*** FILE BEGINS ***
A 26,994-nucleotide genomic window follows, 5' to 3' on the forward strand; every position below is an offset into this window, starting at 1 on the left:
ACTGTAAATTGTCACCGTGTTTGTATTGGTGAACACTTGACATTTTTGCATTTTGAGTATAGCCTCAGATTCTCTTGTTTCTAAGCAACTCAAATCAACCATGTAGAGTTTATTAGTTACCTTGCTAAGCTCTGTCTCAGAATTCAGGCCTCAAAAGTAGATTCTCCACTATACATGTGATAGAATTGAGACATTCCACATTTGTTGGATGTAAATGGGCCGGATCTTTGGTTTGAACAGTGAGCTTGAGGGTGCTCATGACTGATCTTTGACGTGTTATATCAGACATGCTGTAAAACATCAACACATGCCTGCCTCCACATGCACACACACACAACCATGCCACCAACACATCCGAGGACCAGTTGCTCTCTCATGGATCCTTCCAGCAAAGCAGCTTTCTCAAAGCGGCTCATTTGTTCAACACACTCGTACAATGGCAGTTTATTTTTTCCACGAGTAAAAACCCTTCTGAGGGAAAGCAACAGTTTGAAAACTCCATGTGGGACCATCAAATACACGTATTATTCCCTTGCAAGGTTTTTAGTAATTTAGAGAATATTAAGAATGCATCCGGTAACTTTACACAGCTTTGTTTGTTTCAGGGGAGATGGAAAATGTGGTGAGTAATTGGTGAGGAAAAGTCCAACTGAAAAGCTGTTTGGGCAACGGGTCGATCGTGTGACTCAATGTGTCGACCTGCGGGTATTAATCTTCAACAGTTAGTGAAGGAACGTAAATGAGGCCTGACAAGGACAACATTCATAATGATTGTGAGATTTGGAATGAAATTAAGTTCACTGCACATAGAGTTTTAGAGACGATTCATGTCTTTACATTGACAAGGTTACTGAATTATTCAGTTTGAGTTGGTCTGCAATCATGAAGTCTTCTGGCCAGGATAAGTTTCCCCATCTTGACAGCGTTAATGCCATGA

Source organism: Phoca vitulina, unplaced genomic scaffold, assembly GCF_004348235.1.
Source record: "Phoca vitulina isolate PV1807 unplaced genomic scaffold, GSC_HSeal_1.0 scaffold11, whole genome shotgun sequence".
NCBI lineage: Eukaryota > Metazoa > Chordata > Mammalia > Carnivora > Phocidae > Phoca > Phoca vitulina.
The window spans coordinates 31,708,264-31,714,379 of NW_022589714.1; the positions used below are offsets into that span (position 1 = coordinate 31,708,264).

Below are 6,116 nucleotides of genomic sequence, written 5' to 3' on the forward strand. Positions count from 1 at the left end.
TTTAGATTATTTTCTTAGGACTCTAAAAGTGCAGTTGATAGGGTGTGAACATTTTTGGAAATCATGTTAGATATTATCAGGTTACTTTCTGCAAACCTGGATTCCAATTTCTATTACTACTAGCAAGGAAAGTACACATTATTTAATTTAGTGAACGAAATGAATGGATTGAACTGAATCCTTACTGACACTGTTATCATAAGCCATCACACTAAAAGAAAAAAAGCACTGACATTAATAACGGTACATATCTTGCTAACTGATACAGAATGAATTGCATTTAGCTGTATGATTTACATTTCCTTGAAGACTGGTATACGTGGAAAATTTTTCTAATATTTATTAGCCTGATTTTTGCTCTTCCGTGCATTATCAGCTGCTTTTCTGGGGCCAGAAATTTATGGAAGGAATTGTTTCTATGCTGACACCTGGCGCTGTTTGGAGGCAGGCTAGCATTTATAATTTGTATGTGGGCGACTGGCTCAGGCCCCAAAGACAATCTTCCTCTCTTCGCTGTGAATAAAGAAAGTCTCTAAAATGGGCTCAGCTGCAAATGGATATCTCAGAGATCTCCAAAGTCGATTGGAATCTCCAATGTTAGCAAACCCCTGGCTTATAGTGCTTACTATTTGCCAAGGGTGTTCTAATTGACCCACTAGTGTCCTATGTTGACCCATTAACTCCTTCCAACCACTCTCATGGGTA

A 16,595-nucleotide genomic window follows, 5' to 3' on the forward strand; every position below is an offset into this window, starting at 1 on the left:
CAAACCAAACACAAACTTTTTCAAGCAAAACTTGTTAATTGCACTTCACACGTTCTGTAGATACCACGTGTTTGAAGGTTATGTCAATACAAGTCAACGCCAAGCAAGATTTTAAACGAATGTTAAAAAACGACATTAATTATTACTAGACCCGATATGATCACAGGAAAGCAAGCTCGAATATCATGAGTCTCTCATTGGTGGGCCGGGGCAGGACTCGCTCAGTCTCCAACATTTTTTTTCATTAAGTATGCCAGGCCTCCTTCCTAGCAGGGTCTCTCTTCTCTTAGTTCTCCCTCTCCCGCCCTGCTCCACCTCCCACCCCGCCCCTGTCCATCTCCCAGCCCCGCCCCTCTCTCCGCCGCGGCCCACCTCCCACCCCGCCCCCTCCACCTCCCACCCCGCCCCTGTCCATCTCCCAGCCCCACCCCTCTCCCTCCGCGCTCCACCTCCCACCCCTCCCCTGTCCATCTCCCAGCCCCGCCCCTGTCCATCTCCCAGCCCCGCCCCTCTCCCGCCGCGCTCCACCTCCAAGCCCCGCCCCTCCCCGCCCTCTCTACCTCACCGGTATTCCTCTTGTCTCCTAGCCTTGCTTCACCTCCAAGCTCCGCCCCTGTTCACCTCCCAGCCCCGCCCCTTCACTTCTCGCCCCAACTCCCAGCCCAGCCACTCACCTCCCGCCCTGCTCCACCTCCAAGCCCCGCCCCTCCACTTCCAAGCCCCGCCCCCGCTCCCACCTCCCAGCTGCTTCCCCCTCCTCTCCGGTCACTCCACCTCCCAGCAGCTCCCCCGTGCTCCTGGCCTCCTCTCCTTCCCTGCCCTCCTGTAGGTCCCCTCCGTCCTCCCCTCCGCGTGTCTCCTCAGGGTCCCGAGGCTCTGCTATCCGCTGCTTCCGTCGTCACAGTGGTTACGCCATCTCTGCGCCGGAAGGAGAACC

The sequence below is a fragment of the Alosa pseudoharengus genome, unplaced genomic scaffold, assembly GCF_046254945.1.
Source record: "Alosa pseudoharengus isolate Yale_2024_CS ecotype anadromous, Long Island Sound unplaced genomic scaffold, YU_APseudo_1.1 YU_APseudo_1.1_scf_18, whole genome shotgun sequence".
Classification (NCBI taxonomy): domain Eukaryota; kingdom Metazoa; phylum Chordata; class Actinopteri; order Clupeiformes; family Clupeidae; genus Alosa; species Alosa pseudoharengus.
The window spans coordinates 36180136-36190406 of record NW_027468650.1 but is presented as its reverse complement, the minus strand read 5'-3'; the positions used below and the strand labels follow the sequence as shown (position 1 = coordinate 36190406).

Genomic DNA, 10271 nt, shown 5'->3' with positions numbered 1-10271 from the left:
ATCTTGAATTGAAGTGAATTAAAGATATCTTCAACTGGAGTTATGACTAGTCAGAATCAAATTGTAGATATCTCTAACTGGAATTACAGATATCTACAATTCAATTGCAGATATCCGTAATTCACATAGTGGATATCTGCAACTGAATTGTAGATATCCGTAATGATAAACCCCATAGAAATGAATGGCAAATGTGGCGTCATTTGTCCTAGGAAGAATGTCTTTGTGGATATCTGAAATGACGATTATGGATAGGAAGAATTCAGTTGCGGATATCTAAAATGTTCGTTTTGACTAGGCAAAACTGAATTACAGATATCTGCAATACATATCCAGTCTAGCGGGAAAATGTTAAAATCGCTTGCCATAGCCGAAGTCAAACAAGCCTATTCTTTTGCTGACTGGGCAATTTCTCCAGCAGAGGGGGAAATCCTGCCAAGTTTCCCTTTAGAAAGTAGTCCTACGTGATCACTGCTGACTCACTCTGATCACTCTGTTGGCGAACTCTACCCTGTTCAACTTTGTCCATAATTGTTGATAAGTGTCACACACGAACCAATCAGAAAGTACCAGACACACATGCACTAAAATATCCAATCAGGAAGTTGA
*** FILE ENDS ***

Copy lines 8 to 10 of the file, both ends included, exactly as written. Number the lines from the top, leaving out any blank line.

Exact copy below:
TTTAGATTATTTTCTTAGGACTCTAAAAGTGCAGTTGATAGGGTGTGAACATTTTTGGAAATCATGTTAGATATTATCAGGTTACTTTCTGCAAACCTGGATTCCAATTTCTATTACTACTAGCAAGGAAAGTACACATTATTTAATTTAGTGAACGAAATGAATGGATTGAACTGAATCCTTACTGACACTGTTATCATAAGCCATCACACTAAAAGAAAAAAAGCACTGACATTAATAACGGTACATATCTTGCTAACTGATACAGAATGAATTGCATTTAGCTGTATGATTTACATTTCCTTGAAGACTGGTATACGTGGAAAATTTTTCTAATATTTATTAGCCTGATTTTTGCTCTTCCGTGCATTATCAGCTGCTTTTCTGGGGCCAGAAATTTATGGAAGGAATTGTTTCTATGCTGACACCTGGCGCTGTTTGGAGGCAGGCTAGCATTTATAATTTGTATGTGGGCGACTGGCTCAGGCCCCAAAGACAATCTTCCTCTCTTCGCTGTGAATAAAGAAAGTCTCTAAAATGGGCTCAGCTGCAAATGGATATCTCAGAGATCTCCAAAGTCGATTGGAATCTCCAATGTTAGCAAACCCCTGGCTTATAGTGCTTACTATTTGCCAAGGGTGTTCTAATTGACCCACTAGTGTCCTATGTTGACCCATTAACTCCTTCCAACCACTCTCATGGGTA

A 16,595-nucleotide genomic window follows, 5' to 3' on the forward strand; every position below is an offset into this window, starting at 1 on the left:
CAAACCAAACACAAACTTTTTCAAGCAAAACTTGTTAATTGCACTTCACACGTTCTGTAGATACCACGTGTTTGAAGGTTATGTCAATACAAGTCAACGCCAAGCAAGATTTTAAACGAATGTTAAAAAACGACATTAATTATTACTAGACCCGATATGATCACAGGAAAGCAAGCTCGAATATCATGAGTCTCTCATTGGTGGGCCGGGGCAGGACTCGCTCAGTCTCCAACATTTTTTTTCATTAAGTATGCCAGGCCTCCTTCCTAGCAGGGTCTCTCTTCTCTTAGTTCTCCCTCTCCCGCCCTGCTCCACCTCCCACCCCGCCCCTGTCCATCTCCCAGCCCCGCCCCTCTCTCCGCCGCGGCCCACCTCCCACCCCGCCCCCTCCACCTCCCACCCCGCCCCTGTCCATCTCCCAGCCCCACCCCTCTCCCTCCGCGCTCCACCTCCCACCCCTCCCCTGTCCATCTCCCAGCCCCGCCCCTGTCCATCTCCCAGCCCCGCCCCTCTCCCGCCGCGCTCCACCTCCAAGCCCCGCCCCTCCCCGCCCTCTCTACCTCACCGGTATTCCTCTTGTCTCCTAGCCTTGCTTCACCTCCAAGCTCCGCCCCTGTTCACCTCCCAGCCCCGCCCCTTCACTTCTCGCCCCAACTCCCAGCCCAGCCACTCACCTCCCGCCCTGCTCCACCTCCAAGCCCCGCCCCTCCACTTCCAAGCCCCGCCCCCGCTCCCACCTCCCAGCTGCTTCCCCCTCCTCTCCGGTCACTCCACCTCCCAGCAGCTCCCCCGTGCTCCTGGCCTCCTCTCCTTCCCTGCCCTCCTGTAGGTCCCCTCCGTCCTCCCCTCCGCGTGTCTCCTCAGGGTCCCGAGGCTCTGCTATCCGCTGCTTCCGTCGTCACAGTGGTTACGCCATCTCTGCGCCGGAAGGAGAACC